8 Tips for Running in the Heat
If you’ve been training for a big race for the past few months, you might have noticed that the heat of summer is taking a toll on your performance. You drink a lot of water and try to run early in the morning, but sometimes it’s not enough. Follow these eight tips for running in the heat to stay cool and maximize performance.
Having a couple beers the night before a race might sound harmless, but it could significantly affect your performance—especially if you’re running in the heat. The last thing you want to do is start your race partially dehydrated, one of the big effects of alcohol. For every 1 percent loss in body weight due to dehydration, running performance is reduced by 2 to 3 percent, according to Runner’s World.
During your run, try to drink at least six ounces of water or sports drink for every 15 minutes of running. While this is a general guideline, it is also a good idea to calculate your individual sweat rate in order to know exactly how much you should be drinking when on the run.
It is just as important to hydrate before your run as it is to hydrate during your run. A common rule of thumb is to drink 16 ounces of your favorite sports drink an hour before you head out. You lose more electrolytes in the heat than you do in cooler temperatures and sports drinks contain electrolytes, which increases the rate at which you can absorb water.
In order to ensure you have enough energy to sustain you through your run, it is important to consume calories from nutritious foods before and, depending on the length of your workout, during your run. However, when your body metabolizes protein, it produces extra heat, so in order to stay as cool as possible, avoid excess protein intake before and during your run.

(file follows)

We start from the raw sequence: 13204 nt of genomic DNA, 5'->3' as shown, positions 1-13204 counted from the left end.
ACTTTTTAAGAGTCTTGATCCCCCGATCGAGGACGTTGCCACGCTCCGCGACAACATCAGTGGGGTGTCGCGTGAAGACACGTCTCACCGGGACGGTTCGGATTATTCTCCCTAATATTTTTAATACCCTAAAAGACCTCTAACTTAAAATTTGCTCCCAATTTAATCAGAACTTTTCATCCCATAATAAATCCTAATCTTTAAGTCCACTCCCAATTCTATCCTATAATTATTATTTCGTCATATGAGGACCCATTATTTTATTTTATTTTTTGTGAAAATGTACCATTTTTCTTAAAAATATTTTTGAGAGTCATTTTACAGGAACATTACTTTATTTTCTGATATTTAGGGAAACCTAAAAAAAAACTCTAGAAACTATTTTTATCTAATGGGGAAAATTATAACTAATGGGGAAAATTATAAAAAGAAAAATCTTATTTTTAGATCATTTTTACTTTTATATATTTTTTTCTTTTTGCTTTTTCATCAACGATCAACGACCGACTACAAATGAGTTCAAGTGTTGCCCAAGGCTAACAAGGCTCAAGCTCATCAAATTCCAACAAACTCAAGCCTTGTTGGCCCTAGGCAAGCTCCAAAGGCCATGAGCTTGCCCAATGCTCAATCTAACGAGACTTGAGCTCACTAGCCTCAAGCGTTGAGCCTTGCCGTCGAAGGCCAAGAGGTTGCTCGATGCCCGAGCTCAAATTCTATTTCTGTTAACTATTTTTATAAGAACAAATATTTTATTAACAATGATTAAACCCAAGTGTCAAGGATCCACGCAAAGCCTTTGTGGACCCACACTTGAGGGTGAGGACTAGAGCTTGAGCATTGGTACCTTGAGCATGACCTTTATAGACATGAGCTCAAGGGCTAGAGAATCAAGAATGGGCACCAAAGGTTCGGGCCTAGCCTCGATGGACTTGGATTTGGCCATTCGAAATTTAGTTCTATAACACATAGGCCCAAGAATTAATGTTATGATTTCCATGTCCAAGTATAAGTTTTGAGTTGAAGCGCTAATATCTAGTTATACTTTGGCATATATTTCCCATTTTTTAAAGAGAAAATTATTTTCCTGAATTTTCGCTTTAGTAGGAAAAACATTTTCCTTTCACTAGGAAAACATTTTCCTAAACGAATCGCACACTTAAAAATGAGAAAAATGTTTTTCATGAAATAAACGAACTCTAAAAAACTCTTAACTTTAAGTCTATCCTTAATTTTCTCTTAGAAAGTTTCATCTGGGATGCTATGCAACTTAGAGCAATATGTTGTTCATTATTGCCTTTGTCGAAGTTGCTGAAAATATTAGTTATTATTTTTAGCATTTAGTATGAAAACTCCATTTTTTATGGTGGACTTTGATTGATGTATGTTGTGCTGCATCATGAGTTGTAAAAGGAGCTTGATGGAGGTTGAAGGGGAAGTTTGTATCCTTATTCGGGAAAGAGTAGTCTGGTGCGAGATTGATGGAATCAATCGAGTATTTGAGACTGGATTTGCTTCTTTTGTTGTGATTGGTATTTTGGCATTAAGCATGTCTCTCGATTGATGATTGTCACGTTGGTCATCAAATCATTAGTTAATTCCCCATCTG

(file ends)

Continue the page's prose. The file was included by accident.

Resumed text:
It’s not in your imagination—running in the heat has been shown to affect performance. For about every five degrees above 50 to 55 degrees Fahrenheit, your pace can slow by 2 percent. Plus, humidity can further degrade performance. In hot temperatures, listen to your body and avoid doing high-intensity runs.
Before you head out the door make a game plan. Scout the area for paths that are shaded by big buildings or trees or ask your running friends for advice about where to go in order to stay relatively cool. If you run out in the open, take breaks when you see shaded areas to help lower your body temperature. If possible, also try to find out where water stops are along your route.
You or other runners might tell you to push through the pain—to keep going and not give up, no matter how tired you feel. While this is sometimes possible to do, other times it can be dangerous. Familiarize yourself with the signs of heat problems—such as feeling faint, dizzy, disoriented or having stopped sweating—and stop running or seek help if symptoms persist.
When it comes to running in the heat, wearing your favorite T-shirt might not cut it. Wear synthetic fabrics (not cotton) that will wick moisture away from your skin to allow cooling evaporation. Avoid dark colors, which absorb the sun’s light and heat. Instead, opt for light-colored, loose-fitting clothing that will help your body breathe and stay cool.